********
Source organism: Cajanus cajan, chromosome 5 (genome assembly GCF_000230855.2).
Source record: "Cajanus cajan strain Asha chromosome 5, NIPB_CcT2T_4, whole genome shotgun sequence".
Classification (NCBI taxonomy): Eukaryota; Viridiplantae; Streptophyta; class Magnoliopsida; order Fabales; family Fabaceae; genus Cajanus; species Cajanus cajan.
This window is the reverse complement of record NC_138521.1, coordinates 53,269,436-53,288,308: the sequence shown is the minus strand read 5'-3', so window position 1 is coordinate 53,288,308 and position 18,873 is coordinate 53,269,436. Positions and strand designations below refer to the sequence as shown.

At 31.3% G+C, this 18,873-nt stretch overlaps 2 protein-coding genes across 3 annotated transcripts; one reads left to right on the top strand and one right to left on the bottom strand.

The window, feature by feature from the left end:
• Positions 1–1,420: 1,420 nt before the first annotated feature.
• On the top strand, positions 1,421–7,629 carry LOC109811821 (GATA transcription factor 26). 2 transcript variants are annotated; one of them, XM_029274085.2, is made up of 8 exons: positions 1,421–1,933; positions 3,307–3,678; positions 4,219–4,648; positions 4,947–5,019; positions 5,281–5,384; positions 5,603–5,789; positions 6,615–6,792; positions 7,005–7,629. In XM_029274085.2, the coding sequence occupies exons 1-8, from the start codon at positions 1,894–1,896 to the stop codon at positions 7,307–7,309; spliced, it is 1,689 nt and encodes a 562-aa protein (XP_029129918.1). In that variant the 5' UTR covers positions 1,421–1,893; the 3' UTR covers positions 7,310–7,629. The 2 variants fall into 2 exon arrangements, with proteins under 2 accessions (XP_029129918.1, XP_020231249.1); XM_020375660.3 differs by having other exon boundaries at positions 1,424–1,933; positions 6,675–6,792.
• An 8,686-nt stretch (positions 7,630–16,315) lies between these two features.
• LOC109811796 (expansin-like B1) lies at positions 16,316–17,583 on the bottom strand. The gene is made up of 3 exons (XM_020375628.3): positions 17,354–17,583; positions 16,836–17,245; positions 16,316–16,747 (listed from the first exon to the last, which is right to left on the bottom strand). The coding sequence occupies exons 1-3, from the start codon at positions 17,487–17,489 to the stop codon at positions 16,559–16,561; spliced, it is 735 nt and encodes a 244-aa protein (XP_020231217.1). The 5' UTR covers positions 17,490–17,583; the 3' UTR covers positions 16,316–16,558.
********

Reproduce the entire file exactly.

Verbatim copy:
Source organism: Cajanus cajan, chromosome 5 (genome assembly GCF_000230855.2).
Source record: "Cajanus cajan strain Asha chromosome 5, NIPB_CcT2T_4, whole genome shotgun sequence".
Classification (NCBI taxonomy): Eukaryota; Viridiplantae; Streptophyta; class Magnoliopsida; order Fabales; family Fabaceae; genus Cajanus; species Cajanus cajan.
This window is the reverse complement of record NC_138521.1, coordinates 53,269,436-53,288,308: the sequence shown is the minus strand read 5'-3', so window position 1 is coordinate 53,288,308 and position 18,873 is coordinate 53,269,436. Positions and strand designations below refer to the sequence as shown.

At 31.3% G+C, this 18,873-nt stretch overlaps 2 protein-coding genes across 3 annotated transcripts; one reads left to right on the top strand and one right to left on the bottom strand.

The window, feature by feature from the left end:
• Positions 1–1,420: 1,420 nt before the first annotated feature.
• On the top strand, positions 1,421–7,629 carry LOC109811821 (GATA transcription factor 26). 2 transcript variants are annotated; one of them, XM_029274085.2, is made up of 8 exons: positions 1,421–1,933; positions 3,307–3,678; positions 4,219–4,648; positions 4,947–5,019; positions 5,281–5,384; positions 5,603–5,789; positions 6,615–6,792; positions 7,005–7,629. In XM_029274085.2, the coding sequence occupies exons 1-8, from the start codon at positions 1,894–1,896 to the stop codon at positions 7,307–7,309; spliced, it is 1,689 nt and encodes a 562-aa protein (XP_029129918.1). In that variant the 5' UTR covers positions 1,421–1,893; the 3' UTR covers positions 7,310–7,629. The 2 variants fall into 2 exon arrangements, with proteins under 2 accessions (XP_029129918.1, XP_020231249.1); XM_020375660.3 differs by having other exon boundaries at positions 1,424–1,933; positions 6,675–6,792.
• An 8,686-nt stretch (positions 7,630–16,315) lies between these two features.
• LOC109811796 (expansin-like B1) lies at positions 16,316–17,583 on the bottom strand. The gene is made up of 3 exons (XM_020375628.3): positions 17,354–17,583; positions 16,836–17,245; positions 16,316–16,747 (listed from the first exon to the last, which is right to left on the bottom strand). The coding sequence occupies exons 1-3, from the start codon at positions 17,487–17,489 to the stop codon at positions 16,559–16,561; spliced, it is 735 nt and encodes a 244-aa protein (XP_020231217.1). The 5' UTR covers positions 17,490–17,583; the 3' UTR covers positions 16,316–16,558.